Jack Spong, onetime bishop of Newark, an equally loved and despised theologian who often provoked pearl-clutching, Chicken Little hysteria, used to say in his quiet, confident Southern drawl, “The church will die of boredom long before it dies of controversy.”


No, I’m not going to answer the question for you. I respect your intelligence too much to provide easy answers. Instead, I want to ask a few questions. Our collect prayer contains these words: “Grant us so perfectly to know your Son Jesus Christ to be the way, the truth, and the life . . . “. What does it mean to ‘perfectly know’ Jesus?


In the first reading, from the Book of Acts, Peter is struggling with this very issue. He’s been following Jesus and eating with the ‘uncircumcised’ – the Gentiles, the great unwashed – who “had accepted the Word of God,” and is getting real pushback from the apostles and disciples.


So, Peter went up to Jerusalem to investigate and had a dream – three times – about the sacred and the profane. He hears a voice say, “`What God has made clean, you must not call profane.” He remembers Jesus saying, “John baptized with water, but you will be baptized with the Holy Spirit.” And, Peter asks, “If then God gave them the same gift that he gave us when we believed in the Lord Jesus Christ, who was I that I could hinder God?"


Indeed! What does it mean to ‘perfectly know’ Jesus? How do we know ourselves as Christians? How is it that we are known as Christians by others?


What is it that makes a Christian? Is it rational thought? An intellectual ability to hear and understand and accept the Word of God? If that is so, why do we baptize infants? Is it having been ‘slain in the Spirit’, hearing and seeing angels who direct our lives? Or, is it the ability to stand in church, properly dressed, listening to proper music, reading proper words from a proper prayer book, having been properly sprinkled with Holy Water by a proper priest and properly baptized in the name of the Father and the Son and the Holy Spirit (not ‘Creator, Word, and Spirit’)?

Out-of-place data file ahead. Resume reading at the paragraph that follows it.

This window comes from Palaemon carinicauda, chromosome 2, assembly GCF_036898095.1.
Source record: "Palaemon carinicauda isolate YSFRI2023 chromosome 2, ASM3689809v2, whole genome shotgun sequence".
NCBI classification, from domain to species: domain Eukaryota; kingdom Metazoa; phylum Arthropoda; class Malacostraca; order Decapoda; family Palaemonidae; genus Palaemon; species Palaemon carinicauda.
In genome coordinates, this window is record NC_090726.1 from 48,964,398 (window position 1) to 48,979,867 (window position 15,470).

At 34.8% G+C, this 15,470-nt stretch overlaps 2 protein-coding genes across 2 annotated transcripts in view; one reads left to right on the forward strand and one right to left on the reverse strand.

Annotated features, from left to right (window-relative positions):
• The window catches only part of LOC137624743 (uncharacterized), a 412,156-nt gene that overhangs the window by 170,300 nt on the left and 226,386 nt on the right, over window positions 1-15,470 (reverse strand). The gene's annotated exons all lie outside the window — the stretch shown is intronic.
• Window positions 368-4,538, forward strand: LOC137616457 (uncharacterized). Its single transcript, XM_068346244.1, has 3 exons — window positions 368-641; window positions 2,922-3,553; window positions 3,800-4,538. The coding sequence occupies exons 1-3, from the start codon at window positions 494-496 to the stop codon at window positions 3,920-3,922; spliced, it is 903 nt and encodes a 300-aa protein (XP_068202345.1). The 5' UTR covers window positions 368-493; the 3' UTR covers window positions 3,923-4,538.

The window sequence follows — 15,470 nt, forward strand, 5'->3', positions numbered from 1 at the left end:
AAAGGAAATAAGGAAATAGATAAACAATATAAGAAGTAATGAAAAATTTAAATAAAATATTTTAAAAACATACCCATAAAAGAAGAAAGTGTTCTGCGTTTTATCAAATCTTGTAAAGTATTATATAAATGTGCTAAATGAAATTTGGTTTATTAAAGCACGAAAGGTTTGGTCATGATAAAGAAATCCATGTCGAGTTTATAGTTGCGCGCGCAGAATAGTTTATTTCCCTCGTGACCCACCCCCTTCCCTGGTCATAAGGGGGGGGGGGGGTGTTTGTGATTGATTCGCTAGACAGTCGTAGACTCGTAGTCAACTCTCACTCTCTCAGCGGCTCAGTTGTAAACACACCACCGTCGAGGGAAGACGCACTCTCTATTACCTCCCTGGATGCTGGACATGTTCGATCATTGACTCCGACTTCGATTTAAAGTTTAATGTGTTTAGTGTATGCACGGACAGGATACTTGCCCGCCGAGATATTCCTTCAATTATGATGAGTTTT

At the “Last Supper,” in that Upper Room, after Judas left the room, Jesus said, “Just as I have loved you, you also should love one another. By this everyone will know that you are my disciples, if you have love for one another."


Sometimes, showing love for one another means breaking the rules. Or, more accurately, it’s breaking the rules so we can follow the spirit of the law rather than the letter of the law. It's about breaking open the rules to release the spirit of the law vs being held hostage by the letter of the law.  


Look, I'm not saying that I think baptism ought not to be required before communion; neither am I saying that baptism ought to be required before communion. I just want you to know that no matter what General Convention (or if GC even gets to vote on the matter), I'll not be checking baptismal certificates at the altar rail any time soon.


I may have told you this story but it’s good enough to hear again. It’s the story about the Band of Brothers who were fighting in WWII – five of whom got separated from their battalion. They took on some heavy fire and one of them was shot and killed.

The remaining four could not leave their brother’s body. One of them noticed a church with a graveyard just up the hill. The four men carried their brother’s body up the hill and knocked on the door of the rectory.


They asked the priest if they could bury their brother’s body in the graveyard, promising to return after the war to pay the priest whatever it cost. The priest only had one question: Had the man been baptized in the Catholic church?

Gee, they said, we know he believed in God. We know he read the bible, so he must have been Christian. We know he loved his wife and kids and wrote home faithfully. But we don’t know anything about his religion much less whether or not he had actually been baptized.


The priest apologized and said that the cemetery was sacred ground and he could only bury those who had been duly baptized in the name of the Father, the Son and the Holy Spirit. But, as this was war, he would make an exception: They could bury him just outside the fence.


Which is exactly what they did. Five years after the war ended the four men found each other and planned a trip back to fulfill their promise. The found the old church and went immediately to where they had dug the grave. They were stunned to find nothing there.


Angry, they knocked on the door of the rectory and demanded to know what the priest had done with the body of their friend. “Oh, said the priest, I thought a great deal about what you said and prayed about it. And then,” he said, “I moved the fence.”


St. John wrote in the Book of Revelation, “And the one who was seated on the throne said, "See, I am making all things new."


In St. John’s gospel, he reports that Jesus said, “I give you a new commandment, that you love one another. Just as I have loved you, you also should love one another. By this everyone will know that you are my disciples, if you have love for one another."


And, that, my friends, is all I really need to know about perfectly knowing Jesus and being known as Christian. God knows, it’s not easy. It’s ever so much simpler to make rules and make sure everyone follows them.


But, loving one another, just as Jesus loves us? That, I’m afraid, requires some pretty hard work. Like, moving some fences.